Not really. It depends on what you think “Noahs Ark” was- do you take the Flood story literally, figuratively, or as a Legend perhaps based in a very real huge flood?

Clearly, the Literal story of the Flood is scientificly impossible. However, the other two are not. And, there are many similar Flood myths in other ancient Mythologies, enough for a reasonable person to assume they were perhaps based upon something. The Tigris-Euphates valley was prone to floods. Thinking that there could have been one *really fucking huge flood *that was memorialized in legend then Myth is hardly delusional.

Next- early Xtians made replicas of many biblical things, such as the Coptics making replicas of the other Ark. It is certainly possible that some sect made an “ark” almost two thousand years ago, and modern dudes finding it thus could happen.

Exapno. NOT a great lead line in asking a GQ question.

DrDeath. Thanks for the “soft” answer in rebuttal.

samclem General Questions Moderator

Also, isn’t the Black Sea often mentioned as a possible source of the Flood myth, with evidence showing of a relatively (3-5000 years BCE) recent flooding of much of the current sea basin? I remember Dr. Ballard had been involved in some interesting, if inconclusive, dives finding evidence of shoreline settlements several hundred feet below the current sea level.

I do believe that if one looks at the math for how a below sea level basin would flood if suddenly opened up to a resevoir of water, the behavior of such a flood would be devastating through a large area. If, as some scientists believe, the Black Sea basin had been a dry, or mostly dry, basin during some point in relative recent history, it would have been a disaster of literally Biblical proportions when it flooded.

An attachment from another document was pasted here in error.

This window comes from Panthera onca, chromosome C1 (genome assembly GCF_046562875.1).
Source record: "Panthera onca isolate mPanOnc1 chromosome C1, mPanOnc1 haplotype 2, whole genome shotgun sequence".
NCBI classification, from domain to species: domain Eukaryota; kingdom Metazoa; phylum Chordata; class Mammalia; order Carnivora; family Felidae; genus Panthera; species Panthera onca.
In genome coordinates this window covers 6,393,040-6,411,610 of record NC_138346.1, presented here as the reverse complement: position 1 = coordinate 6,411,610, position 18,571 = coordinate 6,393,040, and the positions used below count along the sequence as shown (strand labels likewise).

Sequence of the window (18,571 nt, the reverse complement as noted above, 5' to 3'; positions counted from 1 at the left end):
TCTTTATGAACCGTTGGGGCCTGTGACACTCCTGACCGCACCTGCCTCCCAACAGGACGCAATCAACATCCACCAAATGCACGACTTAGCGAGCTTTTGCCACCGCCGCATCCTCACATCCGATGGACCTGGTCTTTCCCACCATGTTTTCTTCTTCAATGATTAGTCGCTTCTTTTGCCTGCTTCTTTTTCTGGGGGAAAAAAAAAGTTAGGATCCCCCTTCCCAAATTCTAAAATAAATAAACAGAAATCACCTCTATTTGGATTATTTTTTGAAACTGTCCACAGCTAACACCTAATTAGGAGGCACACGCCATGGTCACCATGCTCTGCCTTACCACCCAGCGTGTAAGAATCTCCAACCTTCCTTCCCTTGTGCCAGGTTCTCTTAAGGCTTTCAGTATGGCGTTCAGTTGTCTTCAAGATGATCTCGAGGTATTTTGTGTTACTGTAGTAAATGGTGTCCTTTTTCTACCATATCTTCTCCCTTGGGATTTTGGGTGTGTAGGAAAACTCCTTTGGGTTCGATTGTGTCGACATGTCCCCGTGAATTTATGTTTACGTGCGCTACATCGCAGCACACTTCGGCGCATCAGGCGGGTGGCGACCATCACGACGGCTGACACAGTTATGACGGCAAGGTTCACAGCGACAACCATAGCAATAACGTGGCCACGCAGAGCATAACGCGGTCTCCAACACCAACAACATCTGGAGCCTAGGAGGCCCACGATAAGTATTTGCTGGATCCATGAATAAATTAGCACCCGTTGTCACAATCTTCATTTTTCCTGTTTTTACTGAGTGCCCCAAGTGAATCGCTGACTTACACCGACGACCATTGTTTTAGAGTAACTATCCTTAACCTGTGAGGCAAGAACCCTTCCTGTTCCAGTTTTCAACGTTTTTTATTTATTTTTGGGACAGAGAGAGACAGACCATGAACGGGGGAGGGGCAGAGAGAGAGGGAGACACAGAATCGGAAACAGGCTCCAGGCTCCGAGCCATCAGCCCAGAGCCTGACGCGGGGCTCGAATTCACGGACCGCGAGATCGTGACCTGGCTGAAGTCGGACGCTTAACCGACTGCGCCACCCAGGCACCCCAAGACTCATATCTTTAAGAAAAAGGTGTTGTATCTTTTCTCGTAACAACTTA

I don’t present this as an better alternative explanation to Dr. Deth’s suggestion of a massive Tigris/Euphrates regional flood, just another possible inspiration for Noah’s or Gilgamesh’s flood.

With all due regards to samclem, I was deliberately differentiating between flood mythology and the specific inerrist belief in Noah’s Ark, a flood that could have covered the Earth with water to the level of tens of thousands of feet and receded without leaving any signs, the building of an ark that size by a small family without modern tools, the gathering of all the animals in the world and the repopulating thereof, etc. And I was also referring to a specific claim for the specific Biblical Noah’s Ark by an inerrist believer who is making all the above claims for his find, not merely some boat by some sect to ride out some flood.

I’m not sure who could find this claim acceptable, but my characterization of it is not in the least different than characterizations of any of hundreds of scams, frauds, crackpot inventions, medicines, “scientific” breakthroughs, and other nonsense that have been made repeatedly and in much stronger language debunked in GQ over the past several years.

Now, DrDeth, do you have any information relevant to the question I asked? If not, I assure you that I know Biblical archaeology theory quite well, thank you, and don’t need a basic refresher course.